Why Colin Powell Was At A Greater Risk For Contracting COVID-19

While no one is immune to contracting the COVID-19 virus, the World Health Organization (WHO) states that among those most vulnerable, those age 60 and older, the immunocompromised, and those with underlying health conditions are at a higher risk for severe complications from the virus, such as death and hospitalization. As of October 17th, there have been over 720,000 COVID-19 related deaths in the United States (via Statista). As of Monday October 18th, Colin Powell, the first Black U.S. secretary of state, was among them (via NBC).

Having been fully vaccinated, Powell's death has raised questions as to what factors contributed to his reduced levels of COVID-19 protection that ultimately led to his passing (via CNN). Medical experts believe that Powell's immune response to the vaccine had been compromised due to a diagnosis of an underlying medical condition known as multiple myeloma. With an additional diagnosis of Parkinson's disease, at the age of 84, these factors put Powell at additional risk for complications.

CNN medical analyst and professor of medicine and surgery at George Washington University, Dr. Jonathan Reiner, further reinforces this assessment, stating how Powell, "represented our most vulnerable population in this country."

How multiple myeloma patients respond to the vaccine

Multiple myeloma occurs when there is excessive growth of cancerous plasma cells in the body (via American Cancer Society). These cells produce an abnormal antibody and can result in low blood counts, bone deterioration, kidney damage, and infection. Although multiple myeloma is not curable, according to Cancer.Net, treatment plans can vary and include the use of medications, chemotherapy, radiation therapy, surgery, and targeted therapies, among others.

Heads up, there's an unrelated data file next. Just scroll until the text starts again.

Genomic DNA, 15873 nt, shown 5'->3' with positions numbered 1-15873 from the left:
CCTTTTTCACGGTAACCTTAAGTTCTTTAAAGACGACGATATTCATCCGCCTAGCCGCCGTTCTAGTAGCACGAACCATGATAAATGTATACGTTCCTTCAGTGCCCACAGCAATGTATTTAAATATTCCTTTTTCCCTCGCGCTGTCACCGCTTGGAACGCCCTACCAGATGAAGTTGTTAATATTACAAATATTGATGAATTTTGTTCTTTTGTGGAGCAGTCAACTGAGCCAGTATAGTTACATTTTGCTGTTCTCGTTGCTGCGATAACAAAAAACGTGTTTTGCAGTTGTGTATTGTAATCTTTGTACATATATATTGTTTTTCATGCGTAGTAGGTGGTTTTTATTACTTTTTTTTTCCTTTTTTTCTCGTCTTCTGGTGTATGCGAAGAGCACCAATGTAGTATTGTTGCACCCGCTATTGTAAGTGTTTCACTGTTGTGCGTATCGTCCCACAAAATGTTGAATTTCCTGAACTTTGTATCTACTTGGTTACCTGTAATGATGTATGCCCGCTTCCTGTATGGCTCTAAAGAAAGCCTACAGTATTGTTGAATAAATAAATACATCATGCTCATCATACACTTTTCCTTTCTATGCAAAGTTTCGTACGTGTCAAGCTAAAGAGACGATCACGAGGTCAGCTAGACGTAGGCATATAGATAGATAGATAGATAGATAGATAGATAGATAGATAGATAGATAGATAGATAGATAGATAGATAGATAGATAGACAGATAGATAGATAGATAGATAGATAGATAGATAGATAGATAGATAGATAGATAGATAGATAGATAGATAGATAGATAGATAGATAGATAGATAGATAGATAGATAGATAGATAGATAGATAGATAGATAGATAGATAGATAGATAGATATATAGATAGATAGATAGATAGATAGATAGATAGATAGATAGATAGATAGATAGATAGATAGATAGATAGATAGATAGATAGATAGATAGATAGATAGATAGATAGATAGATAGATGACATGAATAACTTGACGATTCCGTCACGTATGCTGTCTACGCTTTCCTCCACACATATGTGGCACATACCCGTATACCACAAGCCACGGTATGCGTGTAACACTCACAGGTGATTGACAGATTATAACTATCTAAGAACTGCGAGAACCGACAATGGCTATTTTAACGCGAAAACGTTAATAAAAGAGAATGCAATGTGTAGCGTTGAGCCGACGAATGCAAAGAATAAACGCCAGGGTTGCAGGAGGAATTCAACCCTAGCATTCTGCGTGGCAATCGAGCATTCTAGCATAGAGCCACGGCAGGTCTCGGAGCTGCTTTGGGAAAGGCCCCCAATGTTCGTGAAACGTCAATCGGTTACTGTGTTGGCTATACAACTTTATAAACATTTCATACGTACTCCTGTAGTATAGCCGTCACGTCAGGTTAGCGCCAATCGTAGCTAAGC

Experts continue to stress the importance of vaccination in order to protect others, with Powell's death illustrating how those who are immunocompromised are at an increased risk for complications. President of the American Association for Cancer Research Dr. Anthoni Ribas states via CNN, "These patients are at a disadvantage to fight the virus. Even with the vaccine, the data that we have shows that people with multiple myeloma, 20% to 30% of them do not have a good immune response to the vaccines."

Dr. William Cance, chief medical and scientific officer for the American Cancer Society, further elaborated on the science behind the vaccine response in patients with this diagnosis, stating via CNN, "Vaccines like the Covid vaccine give our immune systems a little tiny taste or a tiny example of the Covid virus so that they produce these antibodies that put a lot of extra soldiers on guard who also specifically can attack that virus. When the plasma cells that make antibodies become cancerous, they are not as adept at making the antibodies that you need for specific pathogens like the virus that causes Covid."